OpenGov Secures $15M Series B Led By A16Z To Bring Cities’ Financial Data Online

OpenGov, a company that helps cities and other local governments bring their financial data onto the cloud, has picked up a $15 million Series B round of capital, led by Andreessen Horowitz, and participated in by Thrive Capital and Formation 8. Previously, OpenGov had raised around $7 million.

The company’s product brings years of a local government’s financial data online, allowing for the information to be graphed and sliced in endless variety. As you likely would have expected, many municipalities have incredibly archaic data systems, making generating reports of past expenses over time difficult if not nearly impossible to execute.

OpenGov changes that by applying modern tools to previously hidden data. OpenGov customers’ data is online, so you can peruse your city’s data, or the data of any other local government on the system.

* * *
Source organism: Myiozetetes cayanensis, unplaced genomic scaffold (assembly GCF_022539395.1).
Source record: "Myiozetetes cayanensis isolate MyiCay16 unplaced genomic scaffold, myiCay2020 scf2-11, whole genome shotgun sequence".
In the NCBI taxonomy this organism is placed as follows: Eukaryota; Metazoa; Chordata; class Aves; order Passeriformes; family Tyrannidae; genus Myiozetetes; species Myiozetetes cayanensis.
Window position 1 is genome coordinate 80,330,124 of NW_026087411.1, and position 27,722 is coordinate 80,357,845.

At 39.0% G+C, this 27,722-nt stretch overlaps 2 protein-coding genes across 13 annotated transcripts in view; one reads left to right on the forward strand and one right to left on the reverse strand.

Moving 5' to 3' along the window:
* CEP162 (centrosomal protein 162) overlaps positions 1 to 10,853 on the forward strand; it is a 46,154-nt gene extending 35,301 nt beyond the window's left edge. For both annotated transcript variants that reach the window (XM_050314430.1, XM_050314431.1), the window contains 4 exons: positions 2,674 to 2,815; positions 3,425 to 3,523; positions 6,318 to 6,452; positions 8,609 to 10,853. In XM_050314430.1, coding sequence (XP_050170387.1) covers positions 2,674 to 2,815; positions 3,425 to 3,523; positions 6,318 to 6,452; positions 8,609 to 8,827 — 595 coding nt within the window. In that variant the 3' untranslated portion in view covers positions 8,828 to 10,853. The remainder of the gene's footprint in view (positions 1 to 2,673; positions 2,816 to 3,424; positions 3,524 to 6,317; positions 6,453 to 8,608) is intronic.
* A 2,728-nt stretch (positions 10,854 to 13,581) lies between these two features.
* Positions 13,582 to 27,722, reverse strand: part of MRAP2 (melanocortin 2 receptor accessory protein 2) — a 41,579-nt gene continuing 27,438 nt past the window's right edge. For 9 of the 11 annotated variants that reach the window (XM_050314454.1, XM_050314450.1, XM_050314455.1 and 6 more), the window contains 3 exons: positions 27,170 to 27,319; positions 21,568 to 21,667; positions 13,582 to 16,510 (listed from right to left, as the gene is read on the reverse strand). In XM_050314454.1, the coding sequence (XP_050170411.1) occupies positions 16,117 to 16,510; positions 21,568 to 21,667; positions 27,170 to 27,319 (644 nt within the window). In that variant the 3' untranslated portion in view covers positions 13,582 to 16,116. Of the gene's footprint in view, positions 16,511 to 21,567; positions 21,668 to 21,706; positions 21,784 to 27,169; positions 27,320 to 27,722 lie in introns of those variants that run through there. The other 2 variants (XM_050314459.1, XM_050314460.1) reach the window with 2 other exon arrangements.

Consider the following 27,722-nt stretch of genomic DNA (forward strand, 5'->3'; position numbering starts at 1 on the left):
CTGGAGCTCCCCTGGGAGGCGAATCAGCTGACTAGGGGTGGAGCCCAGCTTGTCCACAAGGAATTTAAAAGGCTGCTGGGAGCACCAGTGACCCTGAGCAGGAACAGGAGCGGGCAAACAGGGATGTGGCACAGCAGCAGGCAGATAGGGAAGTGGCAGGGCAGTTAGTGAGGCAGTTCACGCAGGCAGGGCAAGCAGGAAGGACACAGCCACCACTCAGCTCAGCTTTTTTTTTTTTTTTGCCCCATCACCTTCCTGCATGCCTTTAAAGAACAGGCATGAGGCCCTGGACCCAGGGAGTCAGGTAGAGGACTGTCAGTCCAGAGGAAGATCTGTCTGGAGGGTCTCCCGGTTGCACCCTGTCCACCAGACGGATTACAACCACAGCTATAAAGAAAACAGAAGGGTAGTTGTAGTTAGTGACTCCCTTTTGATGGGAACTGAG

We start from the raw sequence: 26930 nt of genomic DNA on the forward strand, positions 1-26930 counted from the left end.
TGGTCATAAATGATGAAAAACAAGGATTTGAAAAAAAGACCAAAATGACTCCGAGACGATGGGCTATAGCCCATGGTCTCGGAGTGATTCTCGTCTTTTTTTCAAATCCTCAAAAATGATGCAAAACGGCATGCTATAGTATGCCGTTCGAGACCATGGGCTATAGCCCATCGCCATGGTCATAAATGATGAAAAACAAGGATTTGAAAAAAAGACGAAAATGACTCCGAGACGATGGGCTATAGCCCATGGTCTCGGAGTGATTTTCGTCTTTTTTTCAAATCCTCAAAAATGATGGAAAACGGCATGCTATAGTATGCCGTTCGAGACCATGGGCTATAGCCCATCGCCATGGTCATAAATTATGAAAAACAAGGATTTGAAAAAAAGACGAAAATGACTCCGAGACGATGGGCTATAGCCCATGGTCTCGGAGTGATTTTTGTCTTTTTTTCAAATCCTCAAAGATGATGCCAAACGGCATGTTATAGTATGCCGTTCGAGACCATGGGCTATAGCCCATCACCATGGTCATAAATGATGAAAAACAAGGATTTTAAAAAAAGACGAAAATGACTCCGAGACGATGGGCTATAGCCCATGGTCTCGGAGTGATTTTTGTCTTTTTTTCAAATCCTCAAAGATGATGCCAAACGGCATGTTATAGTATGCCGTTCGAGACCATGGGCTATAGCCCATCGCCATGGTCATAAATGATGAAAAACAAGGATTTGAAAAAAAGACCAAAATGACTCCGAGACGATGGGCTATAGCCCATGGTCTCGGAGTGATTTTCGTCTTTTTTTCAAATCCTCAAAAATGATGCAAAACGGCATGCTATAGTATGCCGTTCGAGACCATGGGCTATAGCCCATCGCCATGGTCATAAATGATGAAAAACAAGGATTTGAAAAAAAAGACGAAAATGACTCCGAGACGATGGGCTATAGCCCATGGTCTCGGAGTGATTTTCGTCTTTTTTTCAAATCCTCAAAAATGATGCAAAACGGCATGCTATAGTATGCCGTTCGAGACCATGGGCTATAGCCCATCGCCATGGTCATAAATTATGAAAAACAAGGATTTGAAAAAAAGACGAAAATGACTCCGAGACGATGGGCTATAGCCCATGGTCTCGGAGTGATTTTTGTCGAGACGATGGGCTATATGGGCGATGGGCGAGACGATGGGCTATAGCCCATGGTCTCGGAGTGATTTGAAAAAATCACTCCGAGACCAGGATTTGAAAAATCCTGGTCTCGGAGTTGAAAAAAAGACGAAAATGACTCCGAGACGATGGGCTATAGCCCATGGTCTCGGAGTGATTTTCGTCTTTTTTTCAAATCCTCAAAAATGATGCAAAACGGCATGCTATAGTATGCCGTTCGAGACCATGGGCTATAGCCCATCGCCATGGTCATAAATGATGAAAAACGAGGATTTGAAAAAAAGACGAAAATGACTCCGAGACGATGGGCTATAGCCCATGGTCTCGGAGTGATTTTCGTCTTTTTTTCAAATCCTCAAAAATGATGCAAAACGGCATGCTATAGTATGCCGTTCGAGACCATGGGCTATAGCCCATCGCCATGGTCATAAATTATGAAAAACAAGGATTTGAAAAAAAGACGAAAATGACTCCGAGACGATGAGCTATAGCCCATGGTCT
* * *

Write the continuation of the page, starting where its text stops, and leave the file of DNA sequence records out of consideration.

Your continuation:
As an example, here’s Palo Alto’s expenses and revenue for the past few years:

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And, here’s Palo Alto’s revenues, sorted by departmental source:

Screen Shot 2014-05-15 at 9.21.57 AM

The company has around 100 clients so far. With its fresh capital, that number should quickly expand. OpenGov told TechCrunch that there are around 90,000 to 100,000 local governments that are potential customers.

I asked if there was a size of city that was best for OpenGov, to which its co-founder and Zac Bookman demurred, noting clients as large as Los Angeles, and locales with a mere few thousand inhabitants.

The product is also surprisingly cheap, with contracts for the basic OpenGov service costing in the thousands, to low tens of thousands of dollars per year range, depending on how large the client is. OpenGov has plans, of course, to build out its feature set, and sell more advanced tooling, but its base product is affordable enough for nearly any budget.

I like OpenGov because it’s a simple tool that will allow more average folks to understand where their tax dollars are going, and whether or not their city is spending more on one category or another than cities of commensurate size and ilk.

Anything that makes government less opaque, especially financially, is worth pursuing.